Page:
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PET TALK: The Power of the Dog

Wednesday 16 March 2022 | Written by Supplied | Published in On the Street, Opinion


PET TALK: The Power of the Dog
Te Are Manu Veterinary Clinic services vet Dr Michael Baer. PHOTO: AL WILLIAMS 21092206

I haven’t seen the film, which has won praise, earned millions, and won high acclaim from audiences and critics alike.

I guess I will one day, but since it was filmed pretty close to where I used to live, I'm worried that it won’t seem real. 

I expect I will be wrong, and when I do see the movie it will be everything they say it is. 

Certainly the title has everything going for it. 

The Power of the Dog.

It would be an exaggeration to say the Power of the Dog is why we become vets, vet nurses and animal carers. 

For most people, cats, horses and other animals play a part too. 

But there is a special connection between people and dogs. 

No other species adopt each other into their families the way we do with dogs, and dogs do with us.

Puppies appeal to many people in the same way young children do, they invite affection, support and protection. 

Older dogs provide attention, genuine affection and companionship.

They nurture children and they protect “their” people.

Dogs have lived with people for longer than any other animals and they have a greeter variation of size and shape than any other single species on Earth.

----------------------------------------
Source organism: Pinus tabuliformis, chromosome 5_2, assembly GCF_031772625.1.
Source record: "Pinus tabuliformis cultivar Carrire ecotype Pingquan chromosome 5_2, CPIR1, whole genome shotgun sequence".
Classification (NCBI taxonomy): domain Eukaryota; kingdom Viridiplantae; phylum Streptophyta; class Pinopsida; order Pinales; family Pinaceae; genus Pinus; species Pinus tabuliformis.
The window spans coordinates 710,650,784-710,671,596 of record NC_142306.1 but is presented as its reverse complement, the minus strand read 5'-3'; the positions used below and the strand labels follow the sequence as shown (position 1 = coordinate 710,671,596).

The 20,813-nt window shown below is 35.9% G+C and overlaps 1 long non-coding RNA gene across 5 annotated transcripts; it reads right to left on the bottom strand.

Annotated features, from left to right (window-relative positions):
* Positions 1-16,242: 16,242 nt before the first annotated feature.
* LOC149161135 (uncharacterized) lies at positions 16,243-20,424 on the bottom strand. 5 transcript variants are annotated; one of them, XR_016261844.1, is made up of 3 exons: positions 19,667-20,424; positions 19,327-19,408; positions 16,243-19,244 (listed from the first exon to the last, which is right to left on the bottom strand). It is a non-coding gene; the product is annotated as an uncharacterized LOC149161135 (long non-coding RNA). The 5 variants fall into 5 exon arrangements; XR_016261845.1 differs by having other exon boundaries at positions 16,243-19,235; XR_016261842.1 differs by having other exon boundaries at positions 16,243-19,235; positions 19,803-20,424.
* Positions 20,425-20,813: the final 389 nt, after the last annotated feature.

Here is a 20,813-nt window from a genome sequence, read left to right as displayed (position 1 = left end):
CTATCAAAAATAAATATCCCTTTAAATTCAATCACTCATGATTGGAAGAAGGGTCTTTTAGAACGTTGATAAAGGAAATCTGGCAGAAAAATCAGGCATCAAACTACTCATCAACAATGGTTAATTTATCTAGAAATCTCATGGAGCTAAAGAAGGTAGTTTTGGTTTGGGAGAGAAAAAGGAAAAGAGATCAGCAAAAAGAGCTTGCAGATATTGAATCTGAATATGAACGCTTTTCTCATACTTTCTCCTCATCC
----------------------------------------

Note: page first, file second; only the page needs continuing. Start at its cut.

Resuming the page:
A Saint Bernard can have puppies with a Chihuahua, despite being 70 times larger. 

There is something special about the Power of the Dog.

But what about when there are too many dogs? 

Feeding and caring for a dog takes time, effort and resources. 

One or two dogs are OK but four or five are too many for most of us. 

In Rarotonga we have a lot of dogs, and judging by the number of puppies coming through the clinic every week, there are more being born all the time. 

Dogs with too much time and not enough food will begin to form packs.  

Packs of dogs with too much time and not enough food become aggressive and destructive, and in the last few weeks we know of at least five dog attacks on pigs and goats. 

How can we help? 

The best way to limit growth in a population is to lower the number of births.  

Desexing male and female dogs is the best way of lowering the number of puppies born.

Ensuring you have your dog desexed is the best thing you can do. 

That is where Te Are Manu is focusing much of our time, with the support of the DRAC Committee. 

I have outlined before what DRACC does and what it is achieving. 

Our Puna desexing clinics have been wonderfully successful, and the second round is under way. 

We also continue to desex dogs at the clinic because every breeding pair of dogs can produce 500 puppy descendants over three years. 

This, unfortunately, is the true Power of the Dog

*If you want to help Te Are Manu perform desexing operations, consider our Sponsor a Spey programme.  To see more check us out on Facebook